When We Were Young and Brave by Hazel Gaynor is the kind of book that transports the reader to a a different time and place–a welcome change of scenery for those of us who are staying close to home during this pandemic. In this factual historical novel, the place is Chefoo, Shantung Province, China. and the story revolves around the China Inland Mission School.
After a short prologue, the book opens on December 7, 1941, when everything in Asia changes as the Japanese bomb Pearl Harbor and begin to take possession of many other places. Soon enough, Japanese soldiers surround the missionary school, remove the various Chinese workers, and aside from a small unreliable hidden radio, news of the outside world is cut off for the entire staff and the children who did not leave the school to be with their families for the Christmas holiday season.
With one hundred twenty-four children in their care, this is the story of a teacher, Elspeth Kent, and one of her students, Nancy. The author’s choice of point of view is nicely done because it gives an inside look at the thinking of both an adult and a student.
Their fear about what is happening to them is mixed appropriately with the stiff upper lip of Miss Kent and the longing Nancy has for her mother–both of her parents are missionaries–the reason that Nancy and her older brother have been sent to the school along with other children of foreign missionaries, diplomats, or business people.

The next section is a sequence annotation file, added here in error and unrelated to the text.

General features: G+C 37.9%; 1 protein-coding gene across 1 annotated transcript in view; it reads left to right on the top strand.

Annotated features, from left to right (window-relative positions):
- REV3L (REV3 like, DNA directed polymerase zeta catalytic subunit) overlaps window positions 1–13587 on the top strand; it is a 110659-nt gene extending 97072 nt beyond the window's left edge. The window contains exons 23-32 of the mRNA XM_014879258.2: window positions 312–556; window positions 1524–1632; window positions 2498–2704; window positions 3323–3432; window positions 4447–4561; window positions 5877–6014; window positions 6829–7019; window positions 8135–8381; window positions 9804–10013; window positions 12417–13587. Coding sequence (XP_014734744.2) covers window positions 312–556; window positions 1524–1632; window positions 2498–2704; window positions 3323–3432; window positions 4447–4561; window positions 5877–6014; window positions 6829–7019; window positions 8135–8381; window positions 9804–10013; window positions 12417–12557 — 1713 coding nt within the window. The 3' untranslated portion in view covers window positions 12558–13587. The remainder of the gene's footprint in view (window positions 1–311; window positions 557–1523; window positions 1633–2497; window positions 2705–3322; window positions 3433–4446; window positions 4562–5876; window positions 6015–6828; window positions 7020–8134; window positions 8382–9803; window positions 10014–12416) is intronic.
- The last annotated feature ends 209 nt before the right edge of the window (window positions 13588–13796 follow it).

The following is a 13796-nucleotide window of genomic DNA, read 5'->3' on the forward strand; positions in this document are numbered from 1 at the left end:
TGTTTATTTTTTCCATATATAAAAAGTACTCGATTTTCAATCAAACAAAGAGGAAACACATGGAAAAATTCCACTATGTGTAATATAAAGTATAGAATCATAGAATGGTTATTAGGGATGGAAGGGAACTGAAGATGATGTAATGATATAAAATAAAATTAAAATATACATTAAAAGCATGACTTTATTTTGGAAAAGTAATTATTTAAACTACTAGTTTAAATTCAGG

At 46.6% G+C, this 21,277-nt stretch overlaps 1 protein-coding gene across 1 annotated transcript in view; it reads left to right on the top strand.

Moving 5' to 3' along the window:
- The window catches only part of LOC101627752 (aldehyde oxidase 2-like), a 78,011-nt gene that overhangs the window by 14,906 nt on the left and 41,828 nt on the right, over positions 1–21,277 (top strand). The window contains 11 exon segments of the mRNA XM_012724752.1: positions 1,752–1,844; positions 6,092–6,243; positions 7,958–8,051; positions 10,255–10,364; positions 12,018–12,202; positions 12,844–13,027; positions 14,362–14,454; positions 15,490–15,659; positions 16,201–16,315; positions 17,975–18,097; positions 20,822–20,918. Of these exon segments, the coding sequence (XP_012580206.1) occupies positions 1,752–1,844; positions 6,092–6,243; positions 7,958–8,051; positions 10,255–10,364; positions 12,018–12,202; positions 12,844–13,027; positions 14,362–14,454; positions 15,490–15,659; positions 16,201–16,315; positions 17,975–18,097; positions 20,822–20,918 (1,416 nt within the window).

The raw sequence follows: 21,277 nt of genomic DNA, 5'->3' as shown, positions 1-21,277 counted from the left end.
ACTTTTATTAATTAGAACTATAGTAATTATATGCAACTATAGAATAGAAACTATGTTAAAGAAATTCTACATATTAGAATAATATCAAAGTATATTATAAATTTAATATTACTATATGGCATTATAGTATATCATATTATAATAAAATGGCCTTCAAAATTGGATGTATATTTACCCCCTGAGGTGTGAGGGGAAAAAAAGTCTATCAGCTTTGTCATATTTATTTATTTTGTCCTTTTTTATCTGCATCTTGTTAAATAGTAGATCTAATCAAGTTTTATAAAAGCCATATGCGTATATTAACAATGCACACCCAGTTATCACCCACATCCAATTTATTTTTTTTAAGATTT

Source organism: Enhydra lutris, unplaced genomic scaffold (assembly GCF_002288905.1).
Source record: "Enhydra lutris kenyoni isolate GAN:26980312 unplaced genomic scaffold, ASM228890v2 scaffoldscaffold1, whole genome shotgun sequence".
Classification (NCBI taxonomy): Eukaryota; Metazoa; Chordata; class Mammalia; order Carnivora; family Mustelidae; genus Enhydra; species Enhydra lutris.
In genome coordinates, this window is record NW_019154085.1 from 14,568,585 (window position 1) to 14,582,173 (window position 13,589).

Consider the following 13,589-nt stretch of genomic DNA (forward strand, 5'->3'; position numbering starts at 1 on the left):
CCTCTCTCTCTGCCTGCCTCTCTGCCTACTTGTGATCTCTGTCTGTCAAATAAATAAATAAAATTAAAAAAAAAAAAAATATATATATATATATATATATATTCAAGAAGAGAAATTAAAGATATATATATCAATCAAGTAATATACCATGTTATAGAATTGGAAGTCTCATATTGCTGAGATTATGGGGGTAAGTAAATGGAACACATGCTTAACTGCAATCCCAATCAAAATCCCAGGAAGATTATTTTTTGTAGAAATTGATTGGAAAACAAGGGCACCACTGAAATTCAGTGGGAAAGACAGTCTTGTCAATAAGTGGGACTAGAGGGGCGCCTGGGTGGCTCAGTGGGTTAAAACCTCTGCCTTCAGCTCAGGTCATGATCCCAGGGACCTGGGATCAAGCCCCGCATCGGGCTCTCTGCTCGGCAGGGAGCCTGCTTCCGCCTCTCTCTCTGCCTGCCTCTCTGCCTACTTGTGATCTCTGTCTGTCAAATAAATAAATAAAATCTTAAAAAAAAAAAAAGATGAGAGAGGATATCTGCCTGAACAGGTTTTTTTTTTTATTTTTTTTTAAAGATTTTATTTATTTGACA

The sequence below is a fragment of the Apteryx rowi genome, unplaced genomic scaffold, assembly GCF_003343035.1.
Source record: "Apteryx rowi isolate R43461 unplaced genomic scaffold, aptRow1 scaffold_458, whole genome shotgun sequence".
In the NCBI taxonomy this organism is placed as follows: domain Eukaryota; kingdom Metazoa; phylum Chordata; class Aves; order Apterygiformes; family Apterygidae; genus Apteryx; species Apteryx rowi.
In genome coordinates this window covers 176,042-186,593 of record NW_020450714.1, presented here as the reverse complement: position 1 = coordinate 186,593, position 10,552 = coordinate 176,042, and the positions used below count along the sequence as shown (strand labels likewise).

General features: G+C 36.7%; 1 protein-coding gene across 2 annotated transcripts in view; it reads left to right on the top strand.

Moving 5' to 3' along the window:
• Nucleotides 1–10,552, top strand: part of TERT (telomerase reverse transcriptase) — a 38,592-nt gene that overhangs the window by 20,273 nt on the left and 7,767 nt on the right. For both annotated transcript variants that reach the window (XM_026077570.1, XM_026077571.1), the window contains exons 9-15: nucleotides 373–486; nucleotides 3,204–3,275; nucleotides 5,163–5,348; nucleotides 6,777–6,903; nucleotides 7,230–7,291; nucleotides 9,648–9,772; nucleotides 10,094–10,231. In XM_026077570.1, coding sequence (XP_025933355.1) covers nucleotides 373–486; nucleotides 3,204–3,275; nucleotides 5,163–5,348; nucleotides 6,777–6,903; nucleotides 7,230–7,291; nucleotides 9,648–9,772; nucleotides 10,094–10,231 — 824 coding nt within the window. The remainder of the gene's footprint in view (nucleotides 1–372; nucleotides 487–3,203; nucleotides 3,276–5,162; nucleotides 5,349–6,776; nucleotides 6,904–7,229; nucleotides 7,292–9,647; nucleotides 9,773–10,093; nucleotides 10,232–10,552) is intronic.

For the group of girls under the watchful eye of Miss Kent, the one thing helping them move through this terrible time is the British Girl Guides program. This program–which came later to America as the Girl Scouts–teaches the girls resilience as they work toward their badges.
And resilience is needed when the Japanese take over the school in 1942, moving the teachers and students to what was once a missionary compound about three miles across town. The place has been abandoned for some time, and the teachers once again pull the children together to clean the place up and continue with their studies and Girl Guides.
What Miss Kent fears most, finally comes true. In 1943, the entire staff and children are moved to an internment camp with fifteen hundred other people at Weilhsien Civilian Assembly Center, hundreds of miles from Chefoo. There, the latrines are filled to overflowing and the food is nothing more than watery stew that looks like dishwater with suspect gritty pieces floating inside.
As the years pass, the children grow into young adulthood and Miss Kent becomes the mother they have nearly forgotten. Until…one day, an American airplane lands in the field next to the camp and they are freed. The story then moves to 1975 and once again, we see Miss Kent and Nancy and their lives thirty years later.
Hazel Gaynor has created a well-written story of how these children survived living under Japanese rule for nearly five years. Gaynor sums it all up when Miss Kent says to another teacher, “I actually think life is meant to have its share of difficulty and struggle. That’s when we find out who we really are, what we’re really made of…We come alive in the dramatic bits, don’t we; in the moments that make us gasp and cry.”